SITA: tech-savvy travellers demand automated journeys
3 Sep 2019 - by
The growing number of tech-savvy travellers will have the biggest impact on airports’ and airlines’ digital strategy over the next six years, according to a new report published by SITA.
The report, ‘2025: Air Travel for a Digital Age’, shows that by 2025, 68% of all passengers will expect to manage their travel using their mobile phones. In particular, passengers expect to use their phones to access services ranging from baggage location notifications to boarding and payments, and they expect their trip to be delivered as a single, unified experience across airports, airlines, border control and other modes of transport, from when they leave home to when they arrive at their destination.
Barbara Dalibard, SITA ceo, says: “83% of airport and airline IT leaders surveyed by SITA believe that this demographic shift will be the most important influence on their passenger solutions strategy by 2025.”
Dalibard says this shift requires more efficient operations and collaboration between airlines, airports and other stakeholders responsible for delivering that experience.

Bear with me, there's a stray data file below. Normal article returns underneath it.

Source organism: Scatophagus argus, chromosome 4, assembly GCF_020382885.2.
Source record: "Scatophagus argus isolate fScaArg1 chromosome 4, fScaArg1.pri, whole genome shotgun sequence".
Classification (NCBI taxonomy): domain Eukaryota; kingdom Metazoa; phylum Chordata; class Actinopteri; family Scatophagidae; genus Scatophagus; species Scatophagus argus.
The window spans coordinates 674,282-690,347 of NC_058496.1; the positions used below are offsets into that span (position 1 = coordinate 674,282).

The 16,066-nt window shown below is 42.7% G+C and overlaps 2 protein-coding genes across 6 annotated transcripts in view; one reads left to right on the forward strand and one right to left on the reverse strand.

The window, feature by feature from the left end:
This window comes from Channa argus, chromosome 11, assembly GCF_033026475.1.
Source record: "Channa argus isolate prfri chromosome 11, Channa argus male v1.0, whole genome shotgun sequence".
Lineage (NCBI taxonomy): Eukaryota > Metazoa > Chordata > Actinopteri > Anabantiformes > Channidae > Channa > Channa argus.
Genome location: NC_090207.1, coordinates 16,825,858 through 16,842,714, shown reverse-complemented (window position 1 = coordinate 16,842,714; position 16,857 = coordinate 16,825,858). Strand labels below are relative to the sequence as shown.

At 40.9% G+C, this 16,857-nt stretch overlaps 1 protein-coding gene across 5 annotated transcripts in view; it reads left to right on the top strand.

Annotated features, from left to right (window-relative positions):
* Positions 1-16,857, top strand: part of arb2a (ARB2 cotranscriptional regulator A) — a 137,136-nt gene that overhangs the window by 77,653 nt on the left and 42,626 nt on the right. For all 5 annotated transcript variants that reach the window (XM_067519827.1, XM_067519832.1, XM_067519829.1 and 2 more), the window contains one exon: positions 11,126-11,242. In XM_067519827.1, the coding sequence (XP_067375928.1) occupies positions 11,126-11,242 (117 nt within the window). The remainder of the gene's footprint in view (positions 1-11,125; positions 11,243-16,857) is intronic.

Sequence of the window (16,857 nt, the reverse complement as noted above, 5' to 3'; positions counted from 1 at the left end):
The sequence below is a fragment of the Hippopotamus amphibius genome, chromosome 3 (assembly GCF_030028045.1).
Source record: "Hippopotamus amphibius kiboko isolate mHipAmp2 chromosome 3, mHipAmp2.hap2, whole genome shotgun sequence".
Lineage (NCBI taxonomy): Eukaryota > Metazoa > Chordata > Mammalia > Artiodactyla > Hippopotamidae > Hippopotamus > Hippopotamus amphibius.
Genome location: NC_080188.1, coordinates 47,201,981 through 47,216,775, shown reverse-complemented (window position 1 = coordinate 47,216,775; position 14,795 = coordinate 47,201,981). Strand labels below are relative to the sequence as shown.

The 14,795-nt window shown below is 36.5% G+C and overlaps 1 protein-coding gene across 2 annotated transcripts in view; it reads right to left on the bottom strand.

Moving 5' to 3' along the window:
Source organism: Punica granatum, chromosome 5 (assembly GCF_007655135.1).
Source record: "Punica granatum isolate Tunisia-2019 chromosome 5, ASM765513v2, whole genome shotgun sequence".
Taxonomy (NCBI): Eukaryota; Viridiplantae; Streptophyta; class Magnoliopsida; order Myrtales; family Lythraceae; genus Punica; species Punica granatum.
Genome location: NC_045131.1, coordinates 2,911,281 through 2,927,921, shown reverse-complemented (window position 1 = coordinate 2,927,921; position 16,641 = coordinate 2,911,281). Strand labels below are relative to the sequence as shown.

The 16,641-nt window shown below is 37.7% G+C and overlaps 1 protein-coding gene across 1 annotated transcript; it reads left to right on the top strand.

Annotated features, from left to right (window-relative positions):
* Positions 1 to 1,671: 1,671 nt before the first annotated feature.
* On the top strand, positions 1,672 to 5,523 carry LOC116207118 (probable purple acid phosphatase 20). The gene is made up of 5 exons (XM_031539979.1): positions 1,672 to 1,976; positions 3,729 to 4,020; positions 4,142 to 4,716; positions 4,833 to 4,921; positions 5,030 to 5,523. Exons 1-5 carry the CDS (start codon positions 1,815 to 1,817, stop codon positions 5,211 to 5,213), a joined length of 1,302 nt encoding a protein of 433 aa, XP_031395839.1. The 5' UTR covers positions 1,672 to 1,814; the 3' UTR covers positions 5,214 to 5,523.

Baggage is a prime example, she says. For a single journey, a bag can change hands a dozen times between the airline, airport, the ground handler and customs agencies. If the right data is not shared between the entities, it is difficult to keep track of that bag or to provide the information the passenger seeks on the whereabouts of their bag.
Biometric technology enables the delivery of automation as well as the linkage of each step in the journey. This technology is already being used at airports for border control and boarding aircraft and that is set to grow significantly, both in terms of geographic spread and functionality.
“To truly benefit from biometric technology, we as an industry need to work together to develop a digital identity that not only provides passengers with control over their identity but is accepted in any airport and across borders, much like passports are today. This cannot be done in isolation and requires a high degree of collaboration to make it a reality,” says Dalibard.